Ebola and starvation in West Africa: Nearly 998,000 meals arrive with more on the way


It was a joyful holiday season for many Liberians and Sierra Leoneans as they received 997,920 pre-packaged rice and high-nutrition meals sent by Texas Baptists Disaster Recovery (TBDR) in partnership with multiple ministries.

The first container of 142,560 meals, trucked in from South Africa in partnership with Virginia Baptists, came just in time for Christmas and New Year's. Photos bear witness to grateful Liberian children and families holding the food packets at Zion Praise Baptist Church near the capital city Monrovia.

When the Ebola epidemic struck the West African countries of Liberia, Sierra Leone, and Guinea early last year and took the lives of many farmers, starvation became an even bigger issue.

Since September 2014, TBDR has arranged for multiple shipments of pre-packaged meals, and all have safely arrived. Partnering with Convoy of Hope and ABC Foods, they shipped two 40-foot containers holding 285,120 meals each to Liberia and one to Sierra Leone.

Olu Menjay, president of the Liberian Baptist Missionary and Educational Convention (LBMEC) reported that churches have already begun distributing food from the containers.

"The crisis is huge, and the needs are huge," he said. "I think this initiative is helping us reach the grass root people in a real way because we're using our churches. This partnership is putting hands and feet to what God has called us to."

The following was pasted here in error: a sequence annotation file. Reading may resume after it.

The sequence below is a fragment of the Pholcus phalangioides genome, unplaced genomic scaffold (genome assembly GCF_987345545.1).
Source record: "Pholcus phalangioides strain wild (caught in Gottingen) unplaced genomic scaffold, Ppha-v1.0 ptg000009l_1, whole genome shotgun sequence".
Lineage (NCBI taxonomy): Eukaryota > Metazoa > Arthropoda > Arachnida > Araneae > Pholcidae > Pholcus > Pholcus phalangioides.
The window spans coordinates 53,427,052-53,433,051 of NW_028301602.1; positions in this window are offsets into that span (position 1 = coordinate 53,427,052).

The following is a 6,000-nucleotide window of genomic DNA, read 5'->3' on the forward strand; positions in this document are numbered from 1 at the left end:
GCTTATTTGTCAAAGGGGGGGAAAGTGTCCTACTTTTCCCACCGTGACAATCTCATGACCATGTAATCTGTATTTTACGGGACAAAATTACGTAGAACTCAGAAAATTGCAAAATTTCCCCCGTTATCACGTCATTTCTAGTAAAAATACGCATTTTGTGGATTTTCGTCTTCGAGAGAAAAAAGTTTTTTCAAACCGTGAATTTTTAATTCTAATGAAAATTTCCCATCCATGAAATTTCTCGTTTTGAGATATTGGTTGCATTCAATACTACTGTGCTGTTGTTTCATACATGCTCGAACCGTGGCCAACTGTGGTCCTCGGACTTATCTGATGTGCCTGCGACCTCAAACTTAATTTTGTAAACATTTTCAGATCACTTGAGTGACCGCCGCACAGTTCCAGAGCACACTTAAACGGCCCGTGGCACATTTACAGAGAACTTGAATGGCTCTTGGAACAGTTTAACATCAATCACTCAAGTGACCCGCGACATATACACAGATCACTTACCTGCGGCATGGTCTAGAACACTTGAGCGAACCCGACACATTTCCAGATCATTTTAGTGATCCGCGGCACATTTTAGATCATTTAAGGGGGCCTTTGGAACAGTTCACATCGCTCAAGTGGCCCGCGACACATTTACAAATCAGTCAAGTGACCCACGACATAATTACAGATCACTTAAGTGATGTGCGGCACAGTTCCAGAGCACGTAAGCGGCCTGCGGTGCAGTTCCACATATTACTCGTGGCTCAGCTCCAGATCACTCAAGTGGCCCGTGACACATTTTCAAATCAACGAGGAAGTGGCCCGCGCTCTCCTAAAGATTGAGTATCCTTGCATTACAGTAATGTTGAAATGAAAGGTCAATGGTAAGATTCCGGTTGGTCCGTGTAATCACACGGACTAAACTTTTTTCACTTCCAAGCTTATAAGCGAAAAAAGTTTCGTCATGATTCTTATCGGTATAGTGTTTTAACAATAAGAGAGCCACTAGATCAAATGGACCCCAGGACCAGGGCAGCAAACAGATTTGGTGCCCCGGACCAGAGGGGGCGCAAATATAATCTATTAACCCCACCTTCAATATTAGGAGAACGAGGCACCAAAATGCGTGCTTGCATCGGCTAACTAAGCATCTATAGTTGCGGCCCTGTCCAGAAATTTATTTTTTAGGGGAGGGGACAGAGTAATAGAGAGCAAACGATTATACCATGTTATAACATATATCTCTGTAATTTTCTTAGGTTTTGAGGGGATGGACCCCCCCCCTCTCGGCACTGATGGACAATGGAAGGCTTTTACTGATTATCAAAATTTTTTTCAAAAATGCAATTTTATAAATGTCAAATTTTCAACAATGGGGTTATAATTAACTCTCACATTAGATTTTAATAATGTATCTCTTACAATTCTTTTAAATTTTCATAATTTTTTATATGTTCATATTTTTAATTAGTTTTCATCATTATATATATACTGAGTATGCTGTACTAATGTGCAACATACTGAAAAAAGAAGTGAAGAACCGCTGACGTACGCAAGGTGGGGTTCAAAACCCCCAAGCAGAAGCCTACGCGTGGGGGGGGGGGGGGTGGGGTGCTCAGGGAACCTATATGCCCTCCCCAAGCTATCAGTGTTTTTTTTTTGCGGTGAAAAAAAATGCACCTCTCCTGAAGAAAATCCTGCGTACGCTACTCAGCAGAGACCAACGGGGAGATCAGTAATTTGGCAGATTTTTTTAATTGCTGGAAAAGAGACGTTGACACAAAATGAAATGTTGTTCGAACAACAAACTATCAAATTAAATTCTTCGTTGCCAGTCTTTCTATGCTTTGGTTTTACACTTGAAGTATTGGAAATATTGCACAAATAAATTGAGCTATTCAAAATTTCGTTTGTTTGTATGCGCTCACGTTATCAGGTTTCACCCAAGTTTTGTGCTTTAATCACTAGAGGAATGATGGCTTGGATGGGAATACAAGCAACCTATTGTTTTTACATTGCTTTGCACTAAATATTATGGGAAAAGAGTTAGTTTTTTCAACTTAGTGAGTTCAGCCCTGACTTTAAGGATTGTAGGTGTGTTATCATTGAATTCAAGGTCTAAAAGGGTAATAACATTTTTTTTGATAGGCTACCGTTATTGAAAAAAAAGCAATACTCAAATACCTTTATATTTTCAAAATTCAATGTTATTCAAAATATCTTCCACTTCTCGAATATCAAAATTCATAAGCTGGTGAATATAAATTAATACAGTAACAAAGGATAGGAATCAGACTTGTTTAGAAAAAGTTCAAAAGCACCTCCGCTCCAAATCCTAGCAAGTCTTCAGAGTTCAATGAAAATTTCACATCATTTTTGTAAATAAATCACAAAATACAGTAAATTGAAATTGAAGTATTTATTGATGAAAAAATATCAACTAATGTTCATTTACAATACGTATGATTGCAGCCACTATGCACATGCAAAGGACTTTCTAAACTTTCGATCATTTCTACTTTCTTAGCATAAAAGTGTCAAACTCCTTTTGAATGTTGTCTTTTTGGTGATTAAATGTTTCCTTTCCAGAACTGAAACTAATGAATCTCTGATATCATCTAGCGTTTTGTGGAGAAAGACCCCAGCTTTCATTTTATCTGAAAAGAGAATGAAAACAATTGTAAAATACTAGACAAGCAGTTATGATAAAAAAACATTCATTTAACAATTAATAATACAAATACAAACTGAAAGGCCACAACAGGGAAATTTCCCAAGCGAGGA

Aaron Pierce—director of community development and relief for Restore Hope Sierra Leone, a ministry of First Baptist Church in Arlington—reported that distribution of meals began before Christmas.

Coordination between Texas Baptists and in-state ministry partners has made the shipments more cost-effective, said Marla Bearden, disaster response specialist for Texas Baptists. Bearden has been making the connections through partners in National Voluntary Organizations Active in Disaster (VOAD).

It has also created opportune moments for West African Baptists to share the Gospel, she said, as the food is distributed directly from churches and ministries.

"These churches become a mission point in the community," Bearden said. "To me, that's a tremendous benefit. Because we sent the food, West Africans can begin attending these churches and reconnect or come to know Christ anew."

Though the Ebola crisis has subsided some, the effects of starvation remain. TBDR currently has plans for seven more shipments of 40-foot containers which, when combined with what has already arrived, will total to almost 3 million meals to Liberia and Sierra Leone.

TBDR is also continuing to raise funds and support to send the food. They are hosting a Day of Service on January 19 to pack nutritious rice and soy meals to ship from Texas Baptist Men's Dixon Mission Equipping Center in Dallas. Volunteers can register here for $20 (funds are needed for food and shipping costs).

They also encourage those who live outside the Dallas area to plan packing parties of their own. For $3,000 a church, association or community can pack 10,000 meals given by Meals4multitides, an organization of First Baptist Church in Athens that helps churches send food to Africa.

To learn more about how to partner with Texas Baptists in shipping food to West Africa, visit texasbaptists.org/disaster.

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